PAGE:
Palle Rye1, Dorte Hammershøi1
Department of Electronic Systems, Aalborg University, Aalborg, Denmark

The initial crucial step in hearing rehabilitation is a reliable diagnosis of hearing impairment. Pure tone threshold measurement in a quiet clinical setting is the current gold standard for this purpose. The reliability of pure tone threshold measurement depends on a quiet environment, especially when the threshold of the test subjects are near normal hearing. As a relatively novel procedure for characterizing individual hearing characteristics, ISO 16832 defines a reference method for categorical loudness scaling, where most of the presented stimuli are above the threshold by design. Here the test subject rates the subjective loudness of a set of narrowband auditory stimuli adapted during the test to cover the full dynamic range of the individual. The response is a subjective rating using an 11-point scale from not heard to extremely loud. In the outlined reference method, most of the presented stimuli are above the threshold by design, ideally with only one or two presentations characterized as not heard. The research behind the reference method suggests that the threshold can be reliably predicted by fitting an appropriate model on the collected set of responses, even when the presented set of stimuli are mainly above the threshold. The present study investigates the effects of performing categorical loudness scaling in a noisy environment. Simulations of added background noise to an existing dataset from a clinical setting illustrate the difficulties in estimating auditory thresholds and loudness growth. For test subjects with elevated thresholds, the increase in stimulus level may often be sufficiently above the environmental background noise such that little or no influence is expected. At low audiometric frequencies, however, the predicted hearing threshold is likely to deviate in excess of 5dB for a significant number of patients.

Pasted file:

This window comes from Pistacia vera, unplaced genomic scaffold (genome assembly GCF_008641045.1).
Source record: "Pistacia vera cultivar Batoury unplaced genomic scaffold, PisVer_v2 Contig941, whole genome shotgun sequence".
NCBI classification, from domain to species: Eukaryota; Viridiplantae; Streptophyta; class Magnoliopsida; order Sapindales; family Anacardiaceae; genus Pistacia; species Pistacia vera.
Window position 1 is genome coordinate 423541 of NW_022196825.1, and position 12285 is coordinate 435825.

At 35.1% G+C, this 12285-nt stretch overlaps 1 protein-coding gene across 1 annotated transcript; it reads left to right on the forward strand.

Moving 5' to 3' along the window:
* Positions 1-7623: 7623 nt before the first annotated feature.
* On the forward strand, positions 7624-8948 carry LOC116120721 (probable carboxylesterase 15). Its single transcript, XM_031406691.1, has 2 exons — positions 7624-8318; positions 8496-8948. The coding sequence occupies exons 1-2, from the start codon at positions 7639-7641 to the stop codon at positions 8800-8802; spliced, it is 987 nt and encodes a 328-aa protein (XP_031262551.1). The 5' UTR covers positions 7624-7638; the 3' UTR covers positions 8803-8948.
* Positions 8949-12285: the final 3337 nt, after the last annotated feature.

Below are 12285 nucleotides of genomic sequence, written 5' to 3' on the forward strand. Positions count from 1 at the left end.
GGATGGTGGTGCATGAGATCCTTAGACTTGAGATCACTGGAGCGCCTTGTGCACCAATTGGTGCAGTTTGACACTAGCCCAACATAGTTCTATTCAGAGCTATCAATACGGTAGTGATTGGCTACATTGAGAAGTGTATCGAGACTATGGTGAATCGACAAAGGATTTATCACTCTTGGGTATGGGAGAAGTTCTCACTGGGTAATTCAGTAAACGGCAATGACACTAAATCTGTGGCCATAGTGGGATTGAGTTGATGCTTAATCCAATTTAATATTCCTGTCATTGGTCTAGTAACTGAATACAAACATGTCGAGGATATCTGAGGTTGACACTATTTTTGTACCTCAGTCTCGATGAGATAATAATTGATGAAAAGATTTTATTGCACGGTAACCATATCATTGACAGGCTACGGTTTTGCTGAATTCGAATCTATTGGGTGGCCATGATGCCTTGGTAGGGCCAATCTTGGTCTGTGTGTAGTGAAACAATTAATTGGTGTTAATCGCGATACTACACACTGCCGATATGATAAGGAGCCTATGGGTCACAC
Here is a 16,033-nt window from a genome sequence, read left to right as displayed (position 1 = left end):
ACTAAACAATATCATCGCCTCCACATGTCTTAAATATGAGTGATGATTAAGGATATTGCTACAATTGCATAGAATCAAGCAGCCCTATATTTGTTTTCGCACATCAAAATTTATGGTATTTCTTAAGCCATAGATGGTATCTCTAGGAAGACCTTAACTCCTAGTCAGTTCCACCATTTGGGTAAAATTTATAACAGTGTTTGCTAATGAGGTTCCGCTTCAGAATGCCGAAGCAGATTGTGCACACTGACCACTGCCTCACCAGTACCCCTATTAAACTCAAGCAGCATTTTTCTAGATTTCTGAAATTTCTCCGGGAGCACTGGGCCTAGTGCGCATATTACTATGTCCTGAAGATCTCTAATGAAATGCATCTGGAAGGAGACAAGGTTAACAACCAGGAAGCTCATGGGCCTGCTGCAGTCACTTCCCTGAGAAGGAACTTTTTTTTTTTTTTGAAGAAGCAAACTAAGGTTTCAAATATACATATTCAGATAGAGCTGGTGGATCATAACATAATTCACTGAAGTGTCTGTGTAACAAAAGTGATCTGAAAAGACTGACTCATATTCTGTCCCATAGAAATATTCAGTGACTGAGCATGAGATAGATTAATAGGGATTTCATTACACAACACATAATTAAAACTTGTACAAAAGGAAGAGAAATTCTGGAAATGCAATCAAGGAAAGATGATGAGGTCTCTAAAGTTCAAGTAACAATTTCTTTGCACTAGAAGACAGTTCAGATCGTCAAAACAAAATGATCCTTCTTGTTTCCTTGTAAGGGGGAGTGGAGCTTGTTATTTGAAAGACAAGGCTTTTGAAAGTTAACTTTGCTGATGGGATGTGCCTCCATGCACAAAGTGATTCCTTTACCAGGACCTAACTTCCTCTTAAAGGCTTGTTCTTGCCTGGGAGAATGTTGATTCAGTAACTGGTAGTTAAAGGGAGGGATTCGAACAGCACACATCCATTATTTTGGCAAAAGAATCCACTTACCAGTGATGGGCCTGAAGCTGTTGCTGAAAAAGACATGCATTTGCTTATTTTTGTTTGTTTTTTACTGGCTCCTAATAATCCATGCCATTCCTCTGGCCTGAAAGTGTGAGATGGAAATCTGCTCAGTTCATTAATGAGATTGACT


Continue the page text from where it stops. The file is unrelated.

Acknowledgements: This work was supported by Innovation Fund Denmark Grand Solutions 5164-00011B (Better hEAring Rehabilitation project), Oticon, GN Resound, Widex, and other partners (Aalborg University, University of Southern Denmark, the Technical University of Denmark, Force, Aalborg, Odense and Copenhagen University Hospitals). The funding and collaboration of all partners are sincerely acknowledged.